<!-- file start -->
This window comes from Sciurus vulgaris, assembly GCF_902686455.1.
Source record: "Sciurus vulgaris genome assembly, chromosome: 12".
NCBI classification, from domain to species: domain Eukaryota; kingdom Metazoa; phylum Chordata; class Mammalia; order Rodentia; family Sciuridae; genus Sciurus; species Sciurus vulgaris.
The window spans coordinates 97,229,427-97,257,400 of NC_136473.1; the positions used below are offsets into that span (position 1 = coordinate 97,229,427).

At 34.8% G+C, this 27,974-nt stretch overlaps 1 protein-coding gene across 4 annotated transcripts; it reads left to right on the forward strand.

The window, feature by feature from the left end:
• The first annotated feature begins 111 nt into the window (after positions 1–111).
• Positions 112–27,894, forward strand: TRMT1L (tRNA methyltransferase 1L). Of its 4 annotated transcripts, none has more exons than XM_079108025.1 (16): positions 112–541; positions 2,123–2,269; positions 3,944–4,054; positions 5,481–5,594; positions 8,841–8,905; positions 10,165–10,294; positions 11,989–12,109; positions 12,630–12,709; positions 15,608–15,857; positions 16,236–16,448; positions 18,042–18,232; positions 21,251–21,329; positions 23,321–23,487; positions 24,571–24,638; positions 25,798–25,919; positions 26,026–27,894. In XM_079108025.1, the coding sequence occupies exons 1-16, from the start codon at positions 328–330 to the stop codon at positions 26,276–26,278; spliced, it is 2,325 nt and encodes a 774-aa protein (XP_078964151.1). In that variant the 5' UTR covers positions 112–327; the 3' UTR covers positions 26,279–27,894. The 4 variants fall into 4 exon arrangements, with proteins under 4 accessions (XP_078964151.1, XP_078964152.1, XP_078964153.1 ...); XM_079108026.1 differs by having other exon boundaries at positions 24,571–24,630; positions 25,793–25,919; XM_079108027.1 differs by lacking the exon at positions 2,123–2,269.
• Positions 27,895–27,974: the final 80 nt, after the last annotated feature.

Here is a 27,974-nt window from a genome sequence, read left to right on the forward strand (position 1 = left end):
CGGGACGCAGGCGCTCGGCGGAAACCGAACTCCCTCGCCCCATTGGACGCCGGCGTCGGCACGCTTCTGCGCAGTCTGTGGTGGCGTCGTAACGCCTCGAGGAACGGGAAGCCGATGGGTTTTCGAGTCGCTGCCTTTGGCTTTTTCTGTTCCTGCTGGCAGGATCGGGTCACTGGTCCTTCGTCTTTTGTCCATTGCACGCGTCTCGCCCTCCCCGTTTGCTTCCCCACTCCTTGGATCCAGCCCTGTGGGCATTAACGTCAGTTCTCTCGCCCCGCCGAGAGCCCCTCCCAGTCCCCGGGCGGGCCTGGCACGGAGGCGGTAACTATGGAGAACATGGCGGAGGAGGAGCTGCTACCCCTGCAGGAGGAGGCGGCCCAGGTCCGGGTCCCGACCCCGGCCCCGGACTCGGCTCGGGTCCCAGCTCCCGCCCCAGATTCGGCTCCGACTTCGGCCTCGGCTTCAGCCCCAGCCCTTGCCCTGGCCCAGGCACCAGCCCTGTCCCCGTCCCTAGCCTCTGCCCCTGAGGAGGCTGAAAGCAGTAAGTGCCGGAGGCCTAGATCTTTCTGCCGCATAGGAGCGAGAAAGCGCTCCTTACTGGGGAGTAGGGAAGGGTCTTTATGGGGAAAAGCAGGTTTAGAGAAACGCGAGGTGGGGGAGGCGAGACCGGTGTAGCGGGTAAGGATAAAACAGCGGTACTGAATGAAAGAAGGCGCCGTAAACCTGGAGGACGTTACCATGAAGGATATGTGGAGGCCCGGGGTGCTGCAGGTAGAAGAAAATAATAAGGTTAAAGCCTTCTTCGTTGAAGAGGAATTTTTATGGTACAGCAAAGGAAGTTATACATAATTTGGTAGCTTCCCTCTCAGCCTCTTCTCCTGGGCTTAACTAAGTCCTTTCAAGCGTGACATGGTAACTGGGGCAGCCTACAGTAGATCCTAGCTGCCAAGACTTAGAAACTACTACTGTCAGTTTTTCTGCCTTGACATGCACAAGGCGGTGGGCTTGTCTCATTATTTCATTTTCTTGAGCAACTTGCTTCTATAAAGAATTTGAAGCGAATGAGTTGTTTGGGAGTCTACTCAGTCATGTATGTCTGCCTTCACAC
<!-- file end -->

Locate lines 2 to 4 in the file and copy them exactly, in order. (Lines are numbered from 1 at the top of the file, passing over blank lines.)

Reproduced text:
Source record: "Sciurus vulgaris genome assembly, chromosome: 12".
NCBI classification, from domain to species: domain Eukaryota; kingdom Metazoa; phylum Chordata; class Mammalia; order Rodentia; family Sciuridae; genus Sciurus; species Sciurus vulgaris.
The window spans coordinates 97,229,427-97,257,400 of NC_136473.1; the positions used below are offsets into that span (position 1 = coordinate 97,229,427).